High court union decision threatens Minnesota law
ST. PAUL — Opponents to establishing unions for child care and personal attendant businesses say they think a U.S. Supreme Court ruling in a related Illinois case also will result in overturning a 2013 Minnesota law.
The court ruled Monday that in-home care workers in Illinois who are paid by the state are not similar enough to government employees to be compelled to pay union dues. The court held on a 5-4 vote that plaintiff Pamela Harris and others who provide in-home care for people, including family members, with disabilities are not full-fledged public employees who could be forced to pay union dues to a public employees union.
Minnesota Republicans, including all four major GOP governor candidates, strongly agreed with the high court decision, while Democrats who supported the new law called it bad news.
“Today we received some great news,” state Rep. Mary Franson, R-Alexandria, wrote to her constituents Monday.
Franson, a former child care provider, said the ruling “sends a clear signal to Gov. (Mark) Dayton and Democrats in the Legislature that they must cease their reckless attempts to force independent childcare providers into a government union.”
A federal appeals court has put a hold on a case brought by owners of Minnesota child care businesses who want to stop the law. The court said it would wait for the Supreme Court to rule.
Early in his term, Dayton, a Democrat, issued an executive order to allow child care providers who receive state subsidies to join a union to negotiate how much the state pays them, as well as state rules that would affect them.
A court ruled that the governor did not have authority to do that and overturned the order.
However, once Democrats took control of the Legislature in 2013, they passed a law like Dayton’s order, and he signed it into law. It included both child care workers who receive state payments and health-care attendants who care for disabled and elderly in their homes.
Dayton said the high court ruling is a civil rights setback.
“If people can’t vote for themselves to decide if they want to join a union or not, that’s just not democracy,” Dayton said in a statement.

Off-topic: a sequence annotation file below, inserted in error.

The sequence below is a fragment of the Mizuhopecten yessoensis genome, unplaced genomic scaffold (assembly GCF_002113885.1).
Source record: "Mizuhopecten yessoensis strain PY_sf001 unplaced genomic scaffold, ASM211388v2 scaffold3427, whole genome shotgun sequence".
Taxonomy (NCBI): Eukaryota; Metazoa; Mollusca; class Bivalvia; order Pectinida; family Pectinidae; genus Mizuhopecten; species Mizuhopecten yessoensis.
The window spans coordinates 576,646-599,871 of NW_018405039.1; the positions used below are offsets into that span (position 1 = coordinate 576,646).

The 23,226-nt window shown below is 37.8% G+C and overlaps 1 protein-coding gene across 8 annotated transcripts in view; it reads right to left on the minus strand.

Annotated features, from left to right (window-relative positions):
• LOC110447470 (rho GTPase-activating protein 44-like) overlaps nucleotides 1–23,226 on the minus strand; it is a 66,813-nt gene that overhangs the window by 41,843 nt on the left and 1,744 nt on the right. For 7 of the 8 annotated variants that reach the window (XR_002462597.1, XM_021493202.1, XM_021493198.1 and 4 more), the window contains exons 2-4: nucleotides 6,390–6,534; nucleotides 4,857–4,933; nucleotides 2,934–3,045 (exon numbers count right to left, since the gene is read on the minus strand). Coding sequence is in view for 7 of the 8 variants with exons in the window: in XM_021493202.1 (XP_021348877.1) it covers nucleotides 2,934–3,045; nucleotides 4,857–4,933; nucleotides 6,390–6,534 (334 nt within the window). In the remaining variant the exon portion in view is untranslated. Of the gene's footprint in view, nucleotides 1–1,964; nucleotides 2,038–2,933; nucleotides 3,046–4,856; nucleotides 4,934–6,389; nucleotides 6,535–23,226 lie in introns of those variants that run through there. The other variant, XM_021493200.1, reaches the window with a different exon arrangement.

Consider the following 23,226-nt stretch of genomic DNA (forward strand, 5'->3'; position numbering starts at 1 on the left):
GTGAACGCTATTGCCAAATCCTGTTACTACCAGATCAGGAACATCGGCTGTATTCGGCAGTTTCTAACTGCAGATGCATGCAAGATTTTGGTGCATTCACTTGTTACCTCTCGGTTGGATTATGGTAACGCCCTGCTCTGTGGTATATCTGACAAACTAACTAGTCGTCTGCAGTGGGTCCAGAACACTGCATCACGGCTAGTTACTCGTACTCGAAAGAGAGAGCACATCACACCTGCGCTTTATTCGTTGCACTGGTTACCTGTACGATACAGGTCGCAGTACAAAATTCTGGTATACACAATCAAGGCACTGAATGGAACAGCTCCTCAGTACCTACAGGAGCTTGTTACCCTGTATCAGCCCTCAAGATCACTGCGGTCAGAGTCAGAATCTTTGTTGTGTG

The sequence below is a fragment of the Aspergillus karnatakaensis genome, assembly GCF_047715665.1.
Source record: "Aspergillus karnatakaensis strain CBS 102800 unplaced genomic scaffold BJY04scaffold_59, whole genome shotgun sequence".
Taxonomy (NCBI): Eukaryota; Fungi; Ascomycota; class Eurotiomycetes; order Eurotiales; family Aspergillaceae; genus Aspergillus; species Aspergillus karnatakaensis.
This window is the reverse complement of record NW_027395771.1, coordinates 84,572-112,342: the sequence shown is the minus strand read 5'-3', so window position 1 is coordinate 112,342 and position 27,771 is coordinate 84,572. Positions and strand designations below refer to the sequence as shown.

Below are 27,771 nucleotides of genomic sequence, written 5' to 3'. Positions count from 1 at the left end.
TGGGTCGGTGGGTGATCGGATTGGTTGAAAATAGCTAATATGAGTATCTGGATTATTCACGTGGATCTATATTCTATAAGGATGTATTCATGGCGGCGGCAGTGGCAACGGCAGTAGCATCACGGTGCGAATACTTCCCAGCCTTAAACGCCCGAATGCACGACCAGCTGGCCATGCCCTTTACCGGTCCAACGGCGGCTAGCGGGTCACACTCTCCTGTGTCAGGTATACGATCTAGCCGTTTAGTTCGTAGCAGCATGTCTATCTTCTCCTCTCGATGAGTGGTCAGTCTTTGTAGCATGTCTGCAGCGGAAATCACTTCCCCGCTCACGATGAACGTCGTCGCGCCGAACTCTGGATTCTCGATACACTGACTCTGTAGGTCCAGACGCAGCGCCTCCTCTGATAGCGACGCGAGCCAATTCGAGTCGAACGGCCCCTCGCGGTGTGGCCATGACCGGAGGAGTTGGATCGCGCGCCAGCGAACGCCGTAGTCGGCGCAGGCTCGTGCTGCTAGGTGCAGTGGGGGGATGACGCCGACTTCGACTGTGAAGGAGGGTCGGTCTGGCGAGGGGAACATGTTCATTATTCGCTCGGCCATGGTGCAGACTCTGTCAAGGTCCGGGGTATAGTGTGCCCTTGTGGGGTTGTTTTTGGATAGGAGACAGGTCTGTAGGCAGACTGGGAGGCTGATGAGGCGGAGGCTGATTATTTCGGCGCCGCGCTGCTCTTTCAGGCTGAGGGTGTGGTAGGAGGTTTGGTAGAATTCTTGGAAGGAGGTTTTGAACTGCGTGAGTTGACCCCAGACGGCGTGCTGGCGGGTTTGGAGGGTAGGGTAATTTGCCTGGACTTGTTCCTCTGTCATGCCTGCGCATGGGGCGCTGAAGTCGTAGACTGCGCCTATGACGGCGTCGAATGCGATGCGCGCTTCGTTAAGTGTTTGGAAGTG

Opponents, however, said people who own the child care and health care attendant businesses would have no choice but to pay union dues.
“These laws are part of a scheme to artificially boost union membership, and if the law were implemented in Minnesota it would be harmful to independent care providers by driving up their costs and forcing them to pay dues that are used in part for political activities that they might not support,” State Director Mike Hickey of the National Federation of Independent Businesses said.
Hickey said the Minnesota law was modeled after the Illinois one that justices struck down.
Last year, a judge in the U.S. District Court of Minnesota threw out legal challenges to the Minnesota statute, saying they were premature because the unions weren’t yet functioning and might not come into being. Opponents of the Minnesota unionization law appealed the decisions to the 8th U.S. Circuit Court of Appeals, which heard arguments in one of the cases but has not issued a ruling, said Doug Seaton, an attorney representing child care workers opposed to the state law.
Seaton said he expects the appellate court will soon rule in the case, sending it back to the lower court.
“I think ultimately we will prevail,” Seaton said.
Union supporters said they will continue to organize.
“This ruling will not stop the home care workers in Minnesota who are joining together to form a union to raise our wages, have a voice on the job and improve conditions in the healthcare field,” said Sumer Spika, a St. Paul home care worker. “Our state faces a looming workforce crisis in public home care programs, and this decision will not stop home care workers from fighting to ensure quality care for all Minnesotans.”
The St. Paul Pioneer Press, a Forum News Service media partner, and Reuters contributed to this report.